You can find plenty of tips about stocks to buy, but nobody tells you
when to sell.
Here are three “red flags” signaling that it’s time to bail out. They
apply primarily to growth stocks, which are companies that are expected
to achieve strong sales and earnings growth. These are the stocks that
interest most investors because, all else equal, fast growth usually
translates to big share price gains.
Most investors expect that firms that already racked up strong numbers
will continue to grow at the same pace, or even faster.
Alas, that can’t happen. Sooner or later, growth slows. That usually
happens when a firm begins to saturate the market, or its success
attracts competitors that want to get in on the action. Whatever the
reason, news of slowing growth almost always kills the share price. Your
gains will evaporate, or even turn into losses if you wait until the
word is out before you sell.
Here are the three “red flags.”
The operating margin is the profit a company makes by selling its
products before paying income taxes. For example, a 25% margin means
that the firm makes $25 for every $100 of sales.
The operating margin tells you a lot about a firm’s competitive
position. For starters, companies with less desirable products must
charge less than firms that dominate their markets. Also, some firms are
able to produce products at lower cost than competitors. For one or both
reasons, the best players in any industry record higher operating
margins than the also-rans.
Although margins vary by industry, and within an industry by time of
year, you can see whether a company’s market position is improving by
comparing its recent operating margin to historical values. Rising
margins reflect an improving competitive position and vice versa.
You can use Quote.com (www.quote.com)
to see quarterly operating margins for most firms. Get a quote and then
quarterly income statement (Financials menu) to see operating
margins going back five quarters.
Compare the most recent operating margin to the year-ago quarter. Small
variations (e.g. 24% vs. 25%) are normal. Consider a 20% (e.g. from 25%
to 20%) or greater drop as significant, and thus, a sell signal.
Changes in analysts’ earnings forecasts often predict the future.
For instance, say that two months ago, analysts were expecting a company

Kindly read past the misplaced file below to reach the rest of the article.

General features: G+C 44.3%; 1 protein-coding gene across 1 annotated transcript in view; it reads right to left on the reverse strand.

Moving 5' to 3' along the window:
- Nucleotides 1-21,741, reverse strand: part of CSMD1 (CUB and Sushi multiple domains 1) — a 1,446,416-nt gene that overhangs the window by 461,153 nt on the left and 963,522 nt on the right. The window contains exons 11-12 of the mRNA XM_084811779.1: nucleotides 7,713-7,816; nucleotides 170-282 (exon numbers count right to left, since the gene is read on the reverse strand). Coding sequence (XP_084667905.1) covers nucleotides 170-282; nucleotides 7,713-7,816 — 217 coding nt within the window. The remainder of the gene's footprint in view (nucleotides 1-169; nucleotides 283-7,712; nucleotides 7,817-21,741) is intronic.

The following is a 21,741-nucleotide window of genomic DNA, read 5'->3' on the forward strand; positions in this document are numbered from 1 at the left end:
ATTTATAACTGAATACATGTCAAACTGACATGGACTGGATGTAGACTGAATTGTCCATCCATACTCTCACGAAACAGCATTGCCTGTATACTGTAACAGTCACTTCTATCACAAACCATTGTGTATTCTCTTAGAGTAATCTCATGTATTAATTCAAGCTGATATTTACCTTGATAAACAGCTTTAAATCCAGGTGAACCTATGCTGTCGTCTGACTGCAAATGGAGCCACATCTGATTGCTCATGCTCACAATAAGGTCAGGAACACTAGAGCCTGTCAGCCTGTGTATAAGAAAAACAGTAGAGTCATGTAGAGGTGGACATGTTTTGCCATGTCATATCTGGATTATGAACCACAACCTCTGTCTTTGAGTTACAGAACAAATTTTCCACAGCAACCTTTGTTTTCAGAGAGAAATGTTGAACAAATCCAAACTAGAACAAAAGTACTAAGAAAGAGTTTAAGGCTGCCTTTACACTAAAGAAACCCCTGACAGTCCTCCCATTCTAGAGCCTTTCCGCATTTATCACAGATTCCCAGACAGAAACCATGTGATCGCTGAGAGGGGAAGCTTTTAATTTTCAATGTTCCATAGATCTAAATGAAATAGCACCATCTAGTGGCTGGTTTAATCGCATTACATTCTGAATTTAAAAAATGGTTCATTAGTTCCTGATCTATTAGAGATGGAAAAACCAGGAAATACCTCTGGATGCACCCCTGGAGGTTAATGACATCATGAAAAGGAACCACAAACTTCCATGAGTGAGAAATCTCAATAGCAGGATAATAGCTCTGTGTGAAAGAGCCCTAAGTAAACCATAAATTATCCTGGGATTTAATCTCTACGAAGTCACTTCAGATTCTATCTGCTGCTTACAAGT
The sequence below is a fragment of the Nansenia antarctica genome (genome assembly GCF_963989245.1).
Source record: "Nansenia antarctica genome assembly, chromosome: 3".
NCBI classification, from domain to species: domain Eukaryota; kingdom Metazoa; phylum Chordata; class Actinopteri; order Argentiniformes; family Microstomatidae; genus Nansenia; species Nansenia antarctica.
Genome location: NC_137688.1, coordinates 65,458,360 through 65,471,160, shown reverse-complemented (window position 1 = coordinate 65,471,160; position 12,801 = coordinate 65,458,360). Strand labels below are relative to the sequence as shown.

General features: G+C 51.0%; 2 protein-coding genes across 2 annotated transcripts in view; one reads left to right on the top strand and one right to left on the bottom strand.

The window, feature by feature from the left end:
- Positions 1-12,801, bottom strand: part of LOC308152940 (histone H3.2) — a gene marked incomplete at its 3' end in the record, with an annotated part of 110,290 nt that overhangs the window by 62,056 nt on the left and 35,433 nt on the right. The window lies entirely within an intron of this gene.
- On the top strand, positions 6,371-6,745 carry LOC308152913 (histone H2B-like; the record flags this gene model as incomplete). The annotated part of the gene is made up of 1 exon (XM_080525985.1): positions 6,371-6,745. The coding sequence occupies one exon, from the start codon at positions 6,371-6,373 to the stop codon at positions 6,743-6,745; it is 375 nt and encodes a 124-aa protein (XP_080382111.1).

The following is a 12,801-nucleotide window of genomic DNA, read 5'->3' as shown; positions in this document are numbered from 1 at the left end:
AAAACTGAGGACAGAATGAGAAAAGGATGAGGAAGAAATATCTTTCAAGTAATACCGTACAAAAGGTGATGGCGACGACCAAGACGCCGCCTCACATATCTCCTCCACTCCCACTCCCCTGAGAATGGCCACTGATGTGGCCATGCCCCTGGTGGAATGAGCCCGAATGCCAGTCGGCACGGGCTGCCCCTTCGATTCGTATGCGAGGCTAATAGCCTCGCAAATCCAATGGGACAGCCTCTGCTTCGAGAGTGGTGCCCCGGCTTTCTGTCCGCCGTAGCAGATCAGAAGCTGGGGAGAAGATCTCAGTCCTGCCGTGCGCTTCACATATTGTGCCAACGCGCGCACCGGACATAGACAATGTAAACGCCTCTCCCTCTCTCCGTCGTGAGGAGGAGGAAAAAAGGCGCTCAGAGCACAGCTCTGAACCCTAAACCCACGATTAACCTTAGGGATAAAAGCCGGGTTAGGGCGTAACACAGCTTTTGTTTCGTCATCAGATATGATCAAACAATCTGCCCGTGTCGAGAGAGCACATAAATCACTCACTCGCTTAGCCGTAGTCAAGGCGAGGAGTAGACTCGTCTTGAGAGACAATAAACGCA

to earn $1.00 per share in 2010, but now they are only expecting it to
report $0.85 for the year. That negative trend tells you that analysts
have detected a deteriorating fundamental outlook for the company.
Usually, when that happens, the firm’s outlook continues to weaken, and
its actual results will be even worse than expected.
You can see the earnings forecast trend on MSN Money (moneycentral.msn.com)
Consensus EPS Trend section of the Earnings Estimates report.
MSN displays forecasts for the current and next quarter, and for the
current and next fiscal year. Pay most attention to the current fiscal
year’s forecasts. Consider any significant decline (3 cents or more)
within the past two months as a sell signal.
Declining Price Chart
Many times, a falling stock price triggered by clued-in holders selling
in advance of bad news is your first clue that something is going wrong.
Thus, it’s important to keep a close eye on your stocks’ price action.
Although no stock goes up every day, growth stocks should be in
uptrends, meaning that they are generally moving up in price. By
contrast, a downtrend means that the stock is mostly heading down.
You can compare a stock’s current price to its moving average (average
closing price over a specified number of days) to determine which way
it’s trending. It’s in an uptrend when trading above its moving average
and in a downtrend when trading below. The 50-day moving average
typically defines short-term action while the 200-day moving average
works for assessing longer-term trends.
You can use Yahoo’s Key Statistics report (get a
Statistics) to see the current price and both the 50- and 200-day
Ideally, growth stocks should be trading above both moving averages,
signaling a strong uptrend. A stock trading below one moving average
bears watching closely. It’s a “sell” signal when trading below both
moving averages unless it is reacting to bad news that is of short-term
All three of these ‘red flags’ are equally significant. Sell when you
detect any one of them. Your stock will probably already be off its
high, and you’ll be tempted to wait to see if it recovers. Don’t!
Bad news usually leads to more bad news.